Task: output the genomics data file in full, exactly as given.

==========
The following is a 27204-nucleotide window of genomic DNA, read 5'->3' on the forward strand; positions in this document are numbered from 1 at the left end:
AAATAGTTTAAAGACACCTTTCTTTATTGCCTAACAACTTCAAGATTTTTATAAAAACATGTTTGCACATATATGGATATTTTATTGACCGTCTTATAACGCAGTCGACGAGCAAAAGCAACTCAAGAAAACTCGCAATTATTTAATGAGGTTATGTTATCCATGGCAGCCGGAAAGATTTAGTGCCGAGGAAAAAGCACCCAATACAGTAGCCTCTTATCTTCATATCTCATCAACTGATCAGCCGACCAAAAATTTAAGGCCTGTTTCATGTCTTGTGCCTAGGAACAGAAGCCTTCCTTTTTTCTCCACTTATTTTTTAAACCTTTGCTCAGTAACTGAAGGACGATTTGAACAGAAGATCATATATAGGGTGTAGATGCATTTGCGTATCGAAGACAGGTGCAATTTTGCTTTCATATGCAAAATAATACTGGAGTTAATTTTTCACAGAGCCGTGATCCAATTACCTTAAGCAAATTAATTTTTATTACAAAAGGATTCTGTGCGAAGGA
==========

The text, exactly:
The following is a 27204-nucleotide window of genomic DNA, read 5'->3' on the forward strand; positions in this document are numbered from 1 at the left end:
AAATAGTTTAAAGACACCTTTCTTTATTGCCTAACAACTTCAAGATTTTTATAAAAACATGTTTGCACATATATGGATATTTTATTGACCGTCTTATAACGCAGTCGACGAGCAAAAGCAACTCAAGAAAACTCGCAATTATTTAATGAGGTTATGTTATCCATGGCAGCCGGAAAGATTTAGTGCCGAGGAAAAAGCACCCAATACAGTAGCCTCTTATCTTCATATCTCATCAACTGATCAGCCGACCAAAAATTTAAGGCCTGTTTCATGTCTTGTGCCTAGGAACAGAAGCCTTCCTTTTTTCTCCACTTATTTTTTAAACCTTTGCTCAGTAACTGAAGGACGATTTGAACAGAAGATCATATATAGGGTGTAGATGCATTTGCGTATCGAAGACAGGTGCAATTTTGCTTTCATATGCAAAATAATACTGGAGTTAATTTTTCACAGAGCCGTGATCCAATTACCTTAAGCAAATTAATTTTTATTACAAAAGGATTCTGTGCGAAGGA